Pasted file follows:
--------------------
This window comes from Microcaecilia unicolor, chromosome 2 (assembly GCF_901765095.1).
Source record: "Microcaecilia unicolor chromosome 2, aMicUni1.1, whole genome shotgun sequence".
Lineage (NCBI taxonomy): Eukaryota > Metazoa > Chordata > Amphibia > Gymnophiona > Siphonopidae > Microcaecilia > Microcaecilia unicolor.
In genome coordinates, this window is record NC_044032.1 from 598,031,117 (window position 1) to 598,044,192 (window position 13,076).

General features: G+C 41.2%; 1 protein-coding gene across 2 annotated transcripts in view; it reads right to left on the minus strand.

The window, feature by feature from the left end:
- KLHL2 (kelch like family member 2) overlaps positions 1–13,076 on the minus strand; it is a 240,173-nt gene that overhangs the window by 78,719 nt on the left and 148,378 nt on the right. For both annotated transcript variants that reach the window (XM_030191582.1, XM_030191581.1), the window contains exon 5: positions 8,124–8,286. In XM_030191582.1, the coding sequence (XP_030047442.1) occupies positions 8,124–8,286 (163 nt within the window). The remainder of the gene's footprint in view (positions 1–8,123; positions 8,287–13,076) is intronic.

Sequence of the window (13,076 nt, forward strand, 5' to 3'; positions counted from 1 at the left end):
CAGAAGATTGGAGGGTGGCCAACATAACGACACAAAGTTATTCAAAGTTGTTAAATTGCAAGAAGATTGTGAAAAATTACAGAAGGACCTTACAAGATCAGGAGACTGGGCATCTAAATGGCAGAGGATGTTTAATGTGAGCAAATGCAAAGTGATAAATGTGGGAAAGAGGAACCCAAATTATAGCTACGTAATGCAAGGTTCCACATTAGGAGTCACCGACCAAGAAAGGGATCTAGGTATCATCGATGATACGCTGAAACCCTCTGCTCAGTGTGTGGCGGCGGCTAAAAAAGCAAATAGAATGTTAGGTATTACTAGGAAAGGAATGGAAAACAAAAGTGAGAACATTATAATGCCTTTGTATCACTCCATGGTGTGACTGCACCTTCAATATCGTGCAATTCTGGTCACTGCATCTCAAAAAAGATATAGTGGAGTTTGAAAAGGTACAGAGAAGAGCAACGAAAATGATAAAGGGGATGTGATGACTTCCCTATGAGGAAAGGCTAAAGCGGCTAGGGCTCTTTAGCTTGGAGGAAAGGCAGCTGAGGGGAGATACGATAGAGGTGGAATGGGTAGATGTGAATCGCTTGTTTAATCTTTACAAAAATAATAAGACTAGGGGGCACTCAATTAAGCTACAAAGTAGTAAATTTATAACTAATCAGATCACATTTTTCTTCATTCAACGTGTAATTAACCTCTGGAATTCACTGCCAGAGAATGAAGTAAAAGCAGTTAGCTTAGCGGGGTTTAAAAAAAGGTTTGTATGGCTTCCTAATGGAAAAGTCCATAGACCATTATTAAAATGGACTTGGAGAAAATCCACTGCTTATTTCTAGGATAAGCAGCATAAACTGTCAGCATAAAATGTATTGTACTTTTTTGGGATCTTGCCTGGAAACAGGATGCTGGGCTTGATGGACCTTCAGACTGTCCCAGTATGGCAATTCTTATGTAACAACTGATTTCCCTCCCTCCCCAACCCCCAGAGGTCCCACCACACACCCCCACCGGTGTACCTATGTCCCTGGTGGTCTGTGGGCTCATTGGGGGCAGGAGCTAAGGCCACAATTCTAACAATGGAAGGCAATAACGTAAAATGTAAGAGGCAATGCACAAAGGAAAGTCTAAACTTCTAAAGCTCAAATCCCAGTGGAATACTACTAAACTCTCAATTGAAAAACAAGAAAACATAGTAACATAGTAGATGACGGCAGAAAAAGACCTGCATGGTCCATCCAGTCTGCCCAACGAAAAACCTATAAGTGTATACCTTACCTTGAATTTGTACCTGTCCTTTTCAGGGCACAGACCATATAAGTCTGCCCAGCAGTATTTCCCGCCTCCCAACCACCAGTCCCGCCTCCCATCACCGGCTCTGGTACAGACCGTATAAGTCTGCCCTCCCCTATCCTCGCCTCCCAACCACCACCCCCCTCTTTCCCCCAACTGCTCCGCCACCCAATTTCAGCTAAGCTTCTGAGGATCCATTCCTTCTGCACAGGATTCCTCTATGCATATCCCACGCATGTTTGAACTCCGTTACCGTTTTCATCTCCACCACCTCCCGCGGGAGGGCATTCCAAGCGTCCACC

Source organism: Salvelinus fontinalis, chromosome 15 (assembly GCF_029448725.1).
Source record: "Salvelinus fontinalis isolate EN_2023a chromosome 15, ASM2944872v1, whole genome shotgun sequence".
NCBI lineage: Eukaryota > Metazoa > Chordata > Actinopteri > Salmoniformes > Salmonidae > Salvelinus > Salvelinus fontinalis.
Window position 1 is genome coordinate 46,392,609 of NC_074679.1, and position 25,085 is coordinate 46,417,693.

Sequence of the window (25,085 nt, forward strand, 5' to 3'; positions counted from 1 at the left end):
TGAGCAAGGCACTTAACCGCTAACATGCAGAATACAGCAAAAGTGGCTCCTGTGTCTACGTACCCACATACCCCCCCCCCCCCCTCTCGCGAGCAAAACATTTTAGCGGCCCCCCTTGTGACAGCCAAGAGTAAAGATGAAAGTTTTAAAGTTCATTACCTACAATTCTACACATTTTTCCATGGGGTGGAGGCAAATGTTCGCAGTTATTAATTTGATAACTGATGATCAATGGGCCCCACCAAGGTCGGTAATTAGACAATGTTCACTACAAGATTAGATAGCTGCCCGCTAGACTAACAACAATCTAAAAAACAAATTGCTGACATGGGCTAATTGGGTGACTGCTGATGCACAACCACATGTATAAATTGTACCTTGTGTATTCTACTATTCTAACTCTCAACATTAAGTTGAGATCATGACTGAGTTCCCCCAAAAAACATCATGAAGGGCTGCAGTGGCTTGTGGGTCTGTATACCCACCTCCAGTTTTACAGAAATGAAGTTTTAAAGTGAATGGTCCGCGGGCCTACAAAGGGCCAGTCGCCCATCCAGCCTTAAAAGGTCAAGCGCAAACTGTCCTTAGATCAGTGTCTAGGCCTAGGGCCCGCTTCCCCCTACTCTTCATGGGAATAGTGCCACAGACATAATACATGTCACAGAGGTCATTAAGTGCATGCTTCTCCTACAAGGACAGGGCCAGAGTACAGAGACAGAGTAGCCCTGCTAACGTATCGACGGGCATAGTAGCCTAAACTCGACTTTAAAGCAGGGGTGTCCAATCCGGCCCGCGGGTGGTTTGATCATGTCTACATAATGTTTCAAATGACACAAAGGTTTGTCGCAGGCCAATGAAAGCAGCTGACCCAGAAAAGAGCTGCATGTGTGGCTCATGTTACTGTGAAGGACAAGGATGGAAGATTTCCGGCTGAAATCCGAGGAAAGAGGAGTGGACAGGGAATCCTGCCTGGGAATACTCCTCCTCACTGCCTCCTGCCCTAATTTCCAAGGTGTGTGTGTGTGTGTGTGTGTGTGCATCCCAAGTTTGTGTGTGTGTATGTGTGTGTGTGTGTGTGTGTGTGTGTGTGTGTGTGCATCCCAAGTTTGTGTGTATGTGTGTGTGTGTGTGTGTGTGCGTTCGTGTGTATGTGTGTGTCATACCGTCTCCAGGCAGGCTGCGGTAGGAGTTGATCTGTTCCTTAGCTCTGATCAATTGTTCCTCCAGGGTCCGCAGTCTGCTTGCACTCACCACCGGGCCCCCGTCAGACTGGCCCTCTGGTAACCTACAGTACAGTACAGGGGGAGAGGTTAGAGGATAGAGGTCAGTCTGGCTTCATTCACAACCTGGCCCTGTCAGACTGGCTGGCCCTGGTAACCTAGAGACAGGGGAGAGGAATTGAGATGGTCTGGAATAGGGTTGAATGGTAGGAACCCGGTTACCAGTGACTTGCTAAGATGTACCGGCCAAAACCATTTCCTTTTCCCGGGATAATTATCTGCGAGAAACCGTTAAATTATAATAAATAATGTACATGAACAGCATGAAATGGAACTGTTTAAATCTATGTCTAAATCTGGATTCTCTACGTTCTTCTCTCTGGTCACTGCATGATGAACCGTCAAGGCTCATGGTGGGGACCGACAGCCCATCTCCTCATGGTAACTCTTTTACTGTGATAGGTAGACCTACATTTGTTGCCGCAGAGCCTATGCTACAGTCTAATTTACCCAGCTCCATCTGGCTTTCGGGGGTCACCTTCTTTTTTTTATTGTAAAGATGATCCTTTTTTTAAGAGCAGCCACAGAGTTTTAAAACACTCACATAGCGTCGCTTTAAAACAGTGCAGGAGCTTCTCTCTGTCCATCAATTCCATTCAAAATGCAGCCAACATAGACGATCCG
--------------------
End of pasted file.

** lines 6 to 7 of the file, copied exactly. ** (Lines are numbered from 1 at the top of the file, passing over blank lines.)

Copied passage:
The window, feature by feature from the left end:
- KLHL2 (kelch like family member 2) overlaps positions 1–13,076 on the minus strand; it is a 240,173-nt gene that overhangs the window by 78,719 nt on the left and 148,378 nt on the right. For both annotated transcript variants that reach the window (XM_030191582.1, XM_030191581.1), the window contains exon 5: positions 8,124–8,286. In XM_030191582.1, the coding sequence (XP_030047442.1) occupies positions 8,124–8,286 (163 nt within the window). The remainder of the gene's footprint in view (positions 1–8,123; positions 8,287–13,076) is intronic.